News & Reviews News Wire Brightline unveils “first look” of its Orlando Airport station interior

Brightline unveils “first look” of its Orlando Airport station interior

By Bob Johnston | January 9, 2023

Waiting area overlooks platforms and features “flip-flap” message board

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artist's rendering of modern train station entrance
Brightline passengers at the Terminal C station inside the Orlando International Airport will pass through the entrance in this artist’s rendering. Brightline

ORLANDO — In what Brightline is billing as a “rendering reveal video,” the company snappily mixes images of its now-under construction station in Terminal C at Orlando International Airport with video photography of current operations both onboard and at its MiamiCentral terminal.

new passenger station platforms and train tracks
The newly completed platforms for Brightline’s Orlando International Airport Terminal C station on Feb. 23, 2022. A peplemover vehicle (far left) departs for the rest of the terminal. Bob Johnston

The interior build-out was just beginning last February when Trains News Wire visited the facility. Station trackwork and platforms had been completed in 2021, and the 125-mph route from a junction with Florida East Coast’s north-south main line will soon be hosting test trains [see “Brightline update: PTC plans outlined for 125-mph operation,” News Wire Jan. 3, 2023]. Revenue service won’t begin until extensive Federal Railroad Administration testing requirements are met; Brightline will only say that it expects that long list will be checked off in 2023.

The 37,500 square-foot station is an integral part of an 80,000 square-foot complex at the south end of the airport with gates for Jet Blue and foreign carriers, food and gift shop concessions, and Parking Deck C, which will have 350 spaces reserved for rail travelers.

Part of Brightline’s upstairs welcoming area will feature the Mary Mary Bar, serving “craft cocktails and lite bites,” which overlooks arriving and departing trains on the platforms below.

The setup harks back to the windowed waiting room on the second floor of Chicago’s Dearborn Station, where passengers could watch over Santa Fe, Wabash, Chicago & Eastern Illinois, and Erie Lackawanna trains loading and unloading below. Trains exited after Amtrak entered the picture in 1971, but the building still stands.

artist's rendering of a cocktail bar in a train station
An artist’s conception of the Mary Mary Bar and Lounge inside the Terminal C station. The “flip-flap” boards are pictured below the video screens. Brightline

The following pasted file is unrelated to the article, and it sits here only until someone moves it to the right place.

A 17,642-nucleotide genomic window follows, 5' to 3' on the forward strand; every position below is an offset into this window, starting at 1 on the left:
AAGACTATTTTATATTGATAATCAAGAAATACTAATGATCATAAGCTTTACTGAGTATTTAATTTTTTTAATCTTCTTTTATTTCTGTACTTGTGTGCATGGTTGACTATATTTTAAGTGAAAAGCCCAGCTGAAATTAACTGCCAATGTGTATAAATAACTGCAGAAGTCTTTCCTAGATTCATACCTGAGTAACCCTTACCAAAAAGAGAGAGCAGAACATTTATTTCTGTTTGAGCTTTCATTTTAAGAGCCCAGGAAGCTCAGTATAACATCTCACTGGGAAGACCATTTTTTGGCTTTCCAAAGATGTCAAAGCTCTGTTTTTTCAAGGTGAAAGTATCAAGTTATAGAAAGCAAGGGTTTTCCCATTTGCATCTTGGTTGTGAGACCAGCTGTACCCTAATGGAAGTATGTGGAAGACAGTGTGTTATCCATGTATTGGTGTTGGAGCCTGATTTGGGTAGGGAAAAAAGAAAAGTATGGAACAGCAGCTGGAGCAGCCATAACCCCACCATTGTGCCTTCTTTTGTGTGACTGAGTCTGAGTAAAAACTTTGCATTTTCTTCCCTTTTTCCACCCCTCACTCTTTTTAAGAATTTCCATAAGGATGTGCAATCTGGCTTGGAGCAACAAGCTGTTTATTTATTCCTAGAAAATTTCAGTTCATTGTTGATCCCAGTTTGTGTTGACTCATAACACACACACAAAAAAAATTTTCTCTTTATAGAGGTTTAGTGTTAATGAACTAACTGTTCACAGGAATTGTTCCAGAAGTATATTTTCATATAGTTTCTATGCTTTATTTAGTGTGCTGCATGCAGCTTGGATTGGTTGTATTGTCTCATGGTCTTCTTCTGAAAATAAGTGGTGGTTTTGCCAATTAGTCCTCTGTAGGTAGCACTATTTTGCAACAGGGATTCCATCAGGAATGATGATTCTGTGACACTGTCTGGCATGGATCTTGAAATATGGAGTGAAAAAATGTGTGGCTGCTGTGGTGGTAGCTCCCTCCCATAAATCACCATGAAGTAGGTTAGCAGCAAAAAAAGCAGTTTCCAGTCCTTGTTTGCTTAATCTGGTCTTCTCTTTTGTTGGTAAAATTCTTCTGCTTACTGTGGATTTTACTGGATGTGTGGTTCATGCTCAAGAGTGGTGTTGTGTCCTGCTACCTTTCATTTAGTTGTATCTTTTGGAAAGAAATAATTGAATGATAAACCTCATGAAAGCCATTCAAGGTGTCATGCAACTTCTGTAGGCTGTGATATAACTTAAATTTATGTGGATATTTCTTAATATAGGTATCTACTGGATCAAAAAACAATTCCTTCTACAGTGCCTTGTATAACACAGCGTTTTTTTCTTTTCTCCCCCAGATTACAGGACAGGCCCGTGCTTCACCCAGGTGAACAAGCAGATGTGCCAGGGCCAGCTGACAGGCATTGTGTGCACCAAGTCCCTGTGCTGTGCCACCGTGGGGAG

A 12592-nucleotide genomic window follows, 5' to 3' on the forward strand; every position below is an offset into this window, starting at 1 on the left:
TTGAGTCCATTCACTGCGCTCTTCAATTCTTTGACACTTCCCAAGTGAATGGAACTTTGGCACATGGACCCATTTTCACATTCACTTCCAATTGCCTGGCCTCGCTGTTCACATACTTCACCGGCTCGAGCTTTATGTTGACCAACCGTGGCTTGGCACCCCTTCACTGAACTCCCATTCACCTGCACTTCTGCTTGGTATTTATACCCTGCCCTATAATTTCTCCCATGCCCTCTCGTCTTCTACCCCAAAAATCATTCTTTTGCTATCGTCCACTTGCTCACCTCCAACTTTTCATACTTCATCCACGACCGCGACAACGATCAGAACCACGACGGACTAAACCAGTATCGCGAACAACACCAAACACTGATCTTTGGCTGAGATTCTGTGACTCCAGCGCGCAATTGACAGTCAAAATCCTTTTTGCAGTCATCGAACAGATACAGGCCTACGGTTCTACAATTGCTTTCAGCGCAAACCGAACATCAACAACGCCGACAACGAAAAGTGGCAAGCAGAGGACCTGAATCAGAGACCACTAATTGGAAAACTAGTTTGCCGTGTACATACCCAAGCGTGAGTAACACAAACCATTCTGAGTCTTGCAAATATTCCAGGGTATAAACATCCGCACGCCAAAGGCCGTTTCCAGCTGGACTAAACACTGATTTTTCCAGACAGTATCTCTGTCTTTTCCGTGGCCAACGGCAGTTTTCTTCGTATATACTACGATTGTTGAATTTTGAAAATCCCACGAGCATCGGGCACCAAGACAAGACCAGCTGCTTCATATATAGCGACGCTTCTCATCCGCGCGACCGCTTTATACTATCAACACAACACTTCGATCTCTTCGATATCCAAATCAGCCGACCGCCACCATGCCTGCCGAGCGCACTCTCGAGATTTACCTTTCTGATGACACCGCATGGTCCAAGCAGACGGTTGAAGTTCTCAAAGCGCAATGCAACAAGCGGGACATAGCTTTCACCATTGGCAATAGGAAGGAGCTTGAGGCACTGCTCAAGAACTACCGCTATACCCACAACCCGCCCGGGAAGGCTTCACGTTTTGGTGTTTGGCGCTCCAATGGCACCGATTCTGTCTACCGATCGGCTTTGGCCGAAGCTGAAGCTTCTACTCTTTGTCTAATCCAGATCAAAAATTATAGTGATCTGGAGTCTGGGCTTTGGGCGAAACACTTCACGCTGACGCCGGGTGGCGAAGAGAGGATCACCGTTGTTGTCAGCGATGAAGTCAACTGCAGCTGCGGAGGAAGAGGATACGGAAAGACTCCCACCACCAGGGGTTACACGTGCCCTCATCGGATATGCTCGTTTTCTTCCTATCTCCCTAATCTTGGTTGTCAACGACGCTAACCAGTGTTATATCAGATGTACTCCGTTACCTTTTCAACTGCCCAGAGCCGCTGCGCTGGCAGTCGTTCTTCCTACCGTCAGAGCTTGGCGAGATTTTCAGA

Another nod to the past will be what the company’s press release characterizes as a “flip-flap message board that can rotate alphanumeric text and/or graphics (to) provide updated train schedules, boarding times, news of the day and other announcements complete with the flip-flap sound reminiscent of the first passenger train stations in America.”

Veteran rail travelers know these as Solari departure boards, named after their Italian manufacturer, which Amtrak has been decommissioning around the country for more than a decade. Philadelphia’s William H. Gray III 30th Street Station and New York’s Penn Station were the last major stations to lose the “flappers” several years ago.

The boards pictured over the Mary Mary Bar are narrow versions tucked under a video screen. One of their unsung advantages, as passengers anxiously waiting for tracks to be posted know, is that the sound means new departure information is available. That will get the attention of preoccupied bar patrons, who might otherwise miss their train to West Palm Beach or Miami.

7 thoughts on “Brightline unveils “first look” of its Orlando Airport station interior

  1. There is so much to like about this article. The Solari boards are pretty neat, although I don’t recall them at the Milwaukee depots of my youth. Windowed waiting rooms are great. The idea of being able to watch the action from the waiting room is an idea that needs to used more in future stations. And a snack bar right there as well. Lots of good thinking here.

    There is nothing wrong with bringing back some of the good things about train stations of yesteryear. Too much of railroading today is sterile and impersonal.

    Train-watching at the depot is how many railfans get started as youngsters. Keep in mind that future rail industry jobs may well be filled by today’s youngsters who get introduced to the industry by childhood train-watching. In my family, it was a great father-and-son activity that left lasting good memories. Smaller town C&NW depots were fun, but visiting Milwaukee and seeing the MILW passenger trains as well was a special treat.

    I remember the live announcements from the gateman and ticket clerks. At the 1965 Union depot, these included “heads-up” announcements for platform staff such as “No. 58 is by Grand Avenue” or “No. 209 by Washington Street.” The passengers seated in the waiting room usually took their cue from these announcements and were often arriving at the gate as the actual boarding announcement was made.

    Keep up the good work, Brightline.

  2. Bob, you surely realize that you omitted GTW and Monon in your list of railroads that used Chicago’s Dearborn Station.

  3. There’s an article in Wikipedia about how the things work. I never had them figured out. I’m with J Robert, I loved them!

  4. The layout of the tracks and platforms beneath the shed is very similar to the southeast view of the tracks and platforms from the concourse at the main floor above beneath the shed at Union Station in Nashville. The major differences in Nashville were the tracks curving from the left on the approach with stub tracks forming between the paired through tracks running either side of the head house.

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